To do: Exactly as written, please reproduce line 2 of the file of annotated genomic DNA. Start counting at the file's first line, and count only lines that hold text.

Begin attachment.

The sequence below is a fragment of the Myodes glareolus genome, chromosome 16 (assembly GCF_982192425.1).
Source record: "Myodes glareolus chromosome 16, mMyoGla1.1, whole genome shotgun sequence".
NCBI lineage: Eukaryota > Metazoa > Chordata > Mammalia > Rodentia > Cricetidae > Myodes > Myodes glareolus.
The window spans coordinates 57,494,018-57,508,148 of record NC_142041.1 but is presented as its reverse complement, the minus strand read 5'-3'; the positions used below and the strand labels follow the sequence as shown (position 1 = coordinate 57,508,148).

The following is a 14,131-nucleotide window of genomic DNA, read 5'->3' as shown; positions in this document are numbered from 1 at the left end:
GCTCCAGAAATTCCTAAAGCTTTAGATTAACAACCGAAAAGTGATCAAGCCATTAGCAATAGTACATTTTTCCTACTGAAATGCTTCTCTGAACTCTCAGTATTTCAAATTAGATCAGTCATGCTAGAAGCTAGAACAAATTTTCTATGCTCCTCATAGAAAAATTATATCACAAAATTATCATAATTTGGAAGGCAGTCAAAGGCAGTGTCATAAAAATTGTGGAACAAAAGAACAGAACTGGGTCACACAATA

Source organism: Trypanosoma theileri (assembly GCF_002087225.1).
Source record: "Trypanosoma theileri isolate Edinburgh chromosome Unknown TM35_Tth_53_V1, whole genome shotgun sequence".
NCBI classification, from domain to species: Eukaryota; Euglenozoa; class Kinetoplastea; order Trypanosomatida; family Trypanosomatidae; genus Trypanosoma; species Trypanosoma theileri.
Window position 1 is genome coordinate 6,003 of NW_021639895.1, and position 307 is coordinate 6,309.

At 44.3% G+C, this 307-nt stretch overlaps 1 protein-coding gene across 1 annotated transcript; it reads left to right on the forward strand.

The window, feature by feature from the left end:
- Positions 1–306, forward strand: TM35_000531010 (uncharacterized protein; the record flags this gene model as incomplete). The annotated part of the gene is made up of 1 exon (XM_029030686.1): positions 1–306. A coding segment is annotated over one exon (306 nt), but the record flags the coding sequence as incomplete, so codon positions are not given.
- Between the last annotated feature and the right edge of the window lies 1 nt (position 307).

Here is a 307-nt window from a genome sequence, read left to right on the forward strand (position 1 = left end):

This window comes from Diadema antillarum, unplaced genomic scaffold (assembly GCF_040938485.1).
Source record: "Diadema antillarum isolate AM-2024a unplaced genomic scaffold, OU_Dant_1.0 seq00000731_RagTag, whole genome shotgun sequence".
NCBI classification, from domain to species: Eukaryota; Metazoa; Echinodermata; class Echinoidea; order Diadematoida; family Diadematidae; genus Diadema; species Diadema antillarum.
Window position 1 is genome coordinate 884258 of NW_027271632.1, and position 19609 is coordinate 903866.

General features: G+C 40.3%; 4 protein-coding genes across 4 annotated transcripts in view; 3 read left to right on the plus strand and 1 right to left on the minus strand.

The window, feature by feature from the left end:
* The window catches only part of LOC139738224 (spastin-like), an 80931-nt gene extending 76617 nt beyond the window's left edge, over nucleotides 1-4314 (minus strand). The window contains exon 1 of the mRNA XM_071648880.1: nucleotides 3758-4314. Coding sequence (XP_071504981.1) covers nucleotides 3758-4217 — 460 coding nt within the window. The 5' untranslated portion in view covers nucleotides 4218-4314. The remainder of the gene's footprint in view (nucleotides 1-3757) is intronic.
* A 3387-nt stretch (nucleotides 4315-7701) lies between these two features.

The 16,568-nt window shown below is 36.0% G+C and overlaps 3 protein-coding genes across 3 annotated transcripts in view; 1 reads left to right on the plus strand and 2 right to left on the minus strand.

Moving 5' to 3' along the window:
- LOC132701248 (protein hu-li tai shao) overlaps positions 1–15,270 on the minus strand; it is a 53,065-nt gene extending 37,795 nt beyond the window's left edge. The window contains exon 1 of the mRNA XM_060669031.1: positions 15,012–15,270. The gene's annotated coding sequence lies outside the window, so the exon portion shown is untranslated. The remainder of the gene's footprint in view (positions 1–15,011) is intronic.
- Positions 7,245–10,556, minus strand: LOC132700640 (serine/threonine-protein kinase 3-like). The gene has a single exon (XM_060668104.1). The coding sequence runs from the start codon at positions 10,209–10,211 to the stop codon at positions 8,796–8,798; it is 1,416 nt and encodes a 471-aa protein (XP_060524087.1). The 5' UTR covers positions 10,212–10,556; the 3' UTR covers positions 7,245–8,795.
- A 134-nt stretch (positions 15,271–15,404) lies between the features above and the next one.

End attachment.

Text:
Source record: "Myodes glareolus chromosome 16, mMyoGla1.1, whole genome shotgun sequence".